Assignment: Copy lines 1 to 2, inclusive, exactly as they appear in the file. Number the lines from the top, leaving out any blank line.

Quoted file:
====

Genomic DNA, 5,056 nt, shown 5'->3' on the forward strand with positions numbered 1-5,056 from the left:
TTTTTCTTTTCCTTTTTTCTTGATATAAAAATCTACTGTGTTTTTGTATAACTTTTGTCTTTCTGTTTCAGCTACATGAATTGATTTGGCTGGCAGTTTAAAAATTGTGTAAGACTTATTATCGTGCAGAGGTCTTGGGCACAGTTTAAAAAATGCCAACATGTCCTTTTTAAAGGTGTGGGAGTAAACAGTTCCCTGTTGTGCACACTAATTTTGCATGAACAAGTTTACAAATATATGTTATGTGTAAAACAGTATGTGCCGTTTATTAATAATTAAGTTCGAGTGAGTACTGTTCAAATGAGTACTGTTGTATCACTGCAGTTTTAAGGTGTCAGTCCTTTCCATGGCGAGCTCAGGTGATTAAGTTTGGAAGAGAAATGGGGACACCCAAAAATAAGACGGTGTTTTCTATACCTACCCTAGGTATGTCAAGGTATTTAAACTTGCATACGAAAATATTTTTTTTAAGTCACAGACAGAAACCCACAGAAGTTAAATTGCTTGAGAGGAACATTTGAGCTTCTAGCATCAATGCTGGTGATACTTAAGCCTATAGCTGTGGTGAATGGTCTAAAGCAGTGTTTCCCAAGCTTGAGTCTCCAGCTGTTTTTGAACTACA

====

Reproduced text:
Genomic DNA, 5,056 nt, shown 5'->3' on the forward strand with positions numbered 1-5,056 from the left:
TTTTTCTTTTCCTTTTTTCTTGATATAAAAATCTACTGTGTTTTTGTATAACTTTTGTCTTTCTGTTTCAGCTACATGAATTGATTTGGCTGGCAGTTTAAAAATTGTGTAAGACTTATTATCGTGCAGAGGTCTTGGGCACAGTTTAAAAAATGCCAACATGTCCTTTTTAAAGGTGTGGGAGTAAACAGTTCCCTGTTGTGCACACTAATTTTGCATGAACAAGTTTACAAATATATGTTATGTGTAAAACAGTATGTGCCGTTTATTAATAATTAAGTTCGAGTGAGTACTGTTCAAATGAGTACTGTTGTATCACTGCAGTTTTAAGGTGTCAGTCCTTTCCATGGCGAGCTCAGGTGATTAAGTTTGGAAGAGAAATGGGGACACCCAAAAATAAGACGGTGTTTTCTATACCTACCCTAGGTATGTCAAGGTATTTAAACTTGCATACGAAAATATTTTTTTTAAGTCACAGACAGAAACCCACAGAAGTTAAATTGCTTGAGAGGAACATTTGAGCTTCTAGCATCAATGCTGGTGATACTTAAGCCTATAGCTGTGGTGAATGGTCTAAAGCAGTGTTTCCCAAGCTTGAGTCTCCAGCTGTTTTTGAACTACA